Kenny Roda will be writing a weekly blog on Cleveland Scores covering the entire Cleveland sports universe. Check back often for his updates!
After searching the internet, making a ton of phone calls, watching everything from ESPN to NBA TV and talking with some high ranking NBA Big Wigs, here’s the “411″ I can give you about the 2006 NBA Draft before it happens. When it’s all said and done we’ll see how we did and if I’ll trust those people for next year’s draft.
This is considered an average draft at best. No true number #1 pick and no true superstars. In a good to above average draft you could project 10 to 12 players who would end up being starters. One NBA exec told me this year those numbers are projected at maybe 6 to 10.
While there may not be as many starters or impact players in this draft, there is depth to fill out rosters.
Because of the items we just mentioned, expect there to be some wheeling and dealing in this draft for a number of reasons. One man’s junk is another man’s treasure. Depending on the needs of a team, someone might be willing to trade up or down because they are targeting one particular player they feel could help them immediately. Also, a team may feel they have projected a sleeper in the draft and will go get him via trade.
As for European players in this draft, there are a few, but the free agent class for the Euro’s is projected to be better than the draft class. But the best in this draft class is 7’1” power forward Andrea Bargnani of Italy. He’s being considered as the top choice by the Raptors. Others include power forward Olexsiy Pecherov of Ukraine, point guard Sergio Rodriguez of Spain, small forward Thabo Sefolosha of Switzerland and power forward Joel Freeland from England.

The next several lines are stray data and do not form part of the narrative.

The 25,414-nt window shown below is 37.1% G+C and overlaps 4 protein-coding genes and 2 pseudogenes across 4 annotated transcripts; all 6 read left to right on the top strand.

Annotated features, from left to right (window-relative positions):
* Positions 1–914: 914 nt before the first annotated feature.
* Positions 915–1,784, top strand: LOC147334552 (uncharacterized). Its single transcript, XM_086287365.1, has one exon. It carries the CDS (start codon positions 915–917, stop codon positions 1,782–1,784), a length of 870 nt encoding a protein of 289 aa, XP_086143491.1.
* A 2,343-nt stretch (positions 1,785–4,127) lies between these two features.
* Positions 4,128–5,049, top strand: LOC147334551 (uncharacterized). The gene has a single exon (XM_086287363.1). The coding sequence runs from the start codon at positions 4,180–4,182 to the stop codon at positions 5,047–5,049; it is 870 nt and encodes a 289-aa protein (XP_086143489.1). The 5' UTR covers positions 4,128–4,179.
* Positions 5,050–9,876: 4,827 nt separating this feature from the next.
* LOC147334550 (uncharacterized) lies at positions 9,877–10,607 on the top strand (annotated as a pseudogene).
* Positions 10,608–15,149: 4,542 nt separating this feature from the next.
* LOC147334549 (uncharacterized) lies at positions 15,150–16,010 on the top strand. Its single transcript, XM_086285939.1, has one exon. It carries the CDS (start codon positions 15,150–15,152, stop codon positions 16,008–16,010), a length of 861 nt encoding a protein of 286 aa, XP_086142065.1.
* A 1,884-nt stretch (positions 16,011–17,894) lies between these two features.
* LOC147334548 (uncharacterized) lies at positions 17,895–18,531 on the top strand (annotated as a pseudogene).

The deepest positions in this draft are wings and point guards. The weakest position of this draft…centers, or “Bigs”, as my good buddy and former Cavs coach John Lucas liked to call them.
Point Guards – My Top 6 – Marcus Williams from UConn, Kyle Lowery from Villanova, Rajon Rondo from Kentucky, Sergio Rodriguez from Spain, Jordan Farmar of UCLA and Dee Brown out of Illinois. Brown’s size is the biggest question about him. If he were taller than 5’11”, he may be the #1 point guard in this draft. He’s tough, hard-nosed, can play both guard spots (which he did at Illinois), can score and pass and is a winner. I’d take him on my team any day and I think whoever drafts him may get a steal of a deal.
Wings (shooting guards and small forwards) – My Top 6 – Brandon Roy from Washington, Adam Morrison out of Gonzaga, Rudy Gay from UConn, Ronnie Brewer out of Arkansas, Randy Foye from Villanova and Shannon Brown from Michigan St. In my opinion, Brandon Roy is the most complete player of this group. Great first step, can handle the rock, can create and slash, average passer and decent defender. Randy Foye is not far behind, but like we mentioned with Dee Brown earlier, his size could hurt him. The best scorer of this group is Adam Morrison, but can he play defense at the NBA level? If he goes to a team who is already defensive minded it won’t be a concern. The best value pick in this group late in the first round could be Shannon Brown.